The popular Microsoft program has been implicated in the financial crisis, Europe's growth problems, the U.S.'s weak economic recovery, and pretty much everything else.
FORTUNE -- Apparently some really smart people have trouble mastering Microsoft Office.
Early Wednesday morning, in an e-mail that went out to reporters around 2 A.M., Harvard professors Carmen Reinhart and Kenneth Rogoff copped to making an Excel error in their research paper tying high levels of government debt to low levels of growth. The paper, "Growth in Time of Debt," has become a powerful data point for those who argue against government spending even to revive the economy -- Congressman Paul Ryan cited it in his most recent budget -- and is the basis for the two professors' best-selling book This Time is Different.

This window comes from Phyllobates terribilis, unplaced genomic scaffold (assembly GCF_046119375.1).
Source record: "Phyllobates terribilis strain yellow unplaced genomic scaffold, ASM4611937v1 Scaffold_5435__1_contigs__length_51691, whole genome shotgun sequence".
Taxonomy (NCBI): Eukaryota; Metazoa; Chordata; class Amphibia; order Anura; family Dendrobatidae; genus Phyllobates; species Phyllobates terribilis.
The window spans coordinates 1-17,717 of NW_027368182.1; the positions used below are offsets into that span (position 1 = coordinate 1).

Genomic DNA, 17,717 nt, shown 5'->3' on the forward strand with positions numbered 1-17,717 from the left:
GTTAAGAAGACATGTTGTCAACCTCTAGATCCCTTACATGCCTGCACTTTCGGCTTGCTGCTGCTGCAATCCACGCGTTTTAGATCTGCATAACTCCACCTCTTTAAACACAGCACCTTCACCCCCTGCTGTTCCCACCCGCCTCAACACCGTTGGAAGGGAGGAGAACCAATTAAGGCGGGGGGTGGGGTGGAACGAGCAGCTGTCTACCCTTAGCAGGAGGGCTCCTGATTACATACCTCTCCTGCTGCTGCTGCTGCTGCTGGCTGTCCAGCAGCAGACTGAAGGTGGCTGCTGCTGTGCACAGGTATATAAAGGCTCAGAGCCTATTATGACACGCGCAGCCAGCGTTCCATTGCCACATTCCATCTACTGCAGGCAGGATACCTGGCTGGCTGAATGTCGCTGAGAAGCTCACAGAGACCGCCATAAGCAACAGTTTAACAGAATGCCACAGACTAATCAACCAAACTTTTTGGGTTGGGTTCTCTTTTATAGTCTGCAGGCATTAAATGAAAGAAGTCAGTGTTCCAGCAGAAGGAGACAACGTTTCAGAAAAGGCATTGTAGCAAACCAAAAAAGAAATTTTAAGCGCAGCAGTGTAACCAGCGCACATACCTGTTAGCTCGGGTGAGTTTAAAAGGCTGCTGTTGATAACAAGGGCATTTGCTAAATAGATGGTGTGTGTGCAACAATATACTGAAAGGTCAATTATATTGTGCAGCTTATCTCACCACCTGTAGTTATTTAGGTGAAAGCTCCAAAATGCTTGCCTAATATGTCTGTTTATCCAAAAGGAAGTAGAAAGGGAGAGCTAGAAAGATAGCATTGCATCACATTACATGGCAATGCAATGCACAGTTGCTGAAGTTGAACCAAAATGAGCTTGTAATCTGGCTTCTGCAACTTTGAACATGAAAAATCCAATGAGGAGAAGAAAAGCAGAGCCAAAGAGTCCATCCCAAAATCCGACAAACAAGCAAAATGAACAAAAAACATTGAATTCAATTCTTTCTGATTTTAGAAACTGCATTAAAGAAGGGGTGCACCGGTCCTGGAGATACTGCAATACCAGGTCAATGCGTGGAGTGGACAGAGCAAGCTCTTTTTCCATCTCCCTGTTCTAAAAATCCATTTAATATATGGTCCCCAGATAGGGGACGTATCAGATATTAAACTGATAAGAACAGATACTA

When it comes to Excel, though, Reinhart and Rogoff aren't all that different. Wall Streeters can relate. Prominent financial blogger James Kwak
calls Excel "one of the greatest, most powerful, most important software applications of all time." But perhaps we ask too much of the program, or perhaps of our ability to cut and paste. In the past few years, Excel has been implicated in some of the biggest blunders on Wall Street and in finance in general. Here are some notable Excel victims: